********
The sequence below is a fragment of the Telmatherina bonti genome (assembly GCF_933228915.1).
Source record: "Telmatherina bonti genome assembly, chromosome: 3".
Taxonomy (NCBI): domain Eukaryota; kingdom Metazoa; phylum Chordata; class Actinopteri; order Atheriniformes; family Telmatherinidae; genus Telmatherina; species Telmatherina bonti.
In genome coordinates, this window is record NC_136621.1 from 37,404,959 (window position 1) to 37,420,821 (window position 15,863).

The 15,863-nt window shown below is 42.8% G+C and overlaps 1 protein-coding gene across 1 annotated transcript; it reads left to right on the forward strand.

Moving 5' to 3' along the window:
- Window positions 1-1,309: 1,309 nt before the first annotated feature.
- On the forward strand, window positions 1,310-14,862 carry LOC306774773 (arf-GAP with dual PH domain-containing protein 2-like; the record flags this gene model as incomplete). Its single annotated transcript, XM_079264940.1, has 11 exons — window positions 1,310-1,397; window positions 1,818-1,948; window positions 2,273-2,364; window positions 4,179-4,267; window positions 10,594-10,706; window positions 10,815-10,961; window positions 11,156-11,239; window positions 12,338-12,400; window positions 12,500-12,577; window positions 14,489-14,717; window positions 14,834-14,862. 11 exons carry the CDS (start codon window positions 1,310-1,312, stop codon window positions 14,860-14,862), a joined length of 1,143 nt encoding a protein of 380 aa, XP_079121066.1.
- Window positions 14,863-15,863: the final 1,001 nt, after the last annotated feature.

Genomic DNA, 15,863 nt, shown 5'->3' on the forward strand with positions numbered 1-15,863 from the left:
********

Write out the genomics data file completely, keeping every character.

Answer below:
The sequence below is a fragment of the Telmatherina bonti genome (assembly GCF_933228915.1).
Source record: "Telmatherina bonti genome assembly, chromosome: 3".
Taxonomy (NCBI): domain Eukaryota; kingdom Metazoa; phylum Chordata; class Actinopteri; order Atheriniformes; family Telmatherinidae; genus Telmatherina; species Telmatherina bonti.
In genome coordinates, this window is record NC_136621.1 from 37,404,959 (window position 1) to 37,420,821 (window position 15,863).

The 15,863-nt window shown below is 42.8% G+C and overlaps 1 protein-coding gene across 1 annotated transcript; it reads left to right on the forward strand.

Moving 5' to 3' along the window:
- Window positions 1-1,309: 1,309 nt before the first annotated feature.
- On the forward strand, window positions 1,310-14,862 carry LOC306774773 (arf-GAP with dual PH domain-containing protein 2-like; the record flags this gene model as incomplete). Its single annotated transcript, XM_079264940.1, has 11 exons — window positions 1,310-1,397; window positions 1,818-1,948; window positions 2,273-2,364; window positions 4,179-4,267; window positions 10,594-10,706; window positions 10,815-10,961; window positions 11,156-11,239; window positions 12,338-12,400; window positions 12,500-12,577; window positions 14,489-14,717; window positions 14,834-14,862. 11 exons carry the CDS (start codon window positions 1,310-1,312, stop codon window positions 14,860-14,862), a joined length of 1,143 nt encoding a protein of 380 aa, XP_079121066.1.
- Window positions 14,863-15,863: the final 1,001 nt, after the last annotated feature.

Genomic DNA, 15,863 nt, shown 5'->3' on the forward strand with positions numbered 1-15,863 from the left: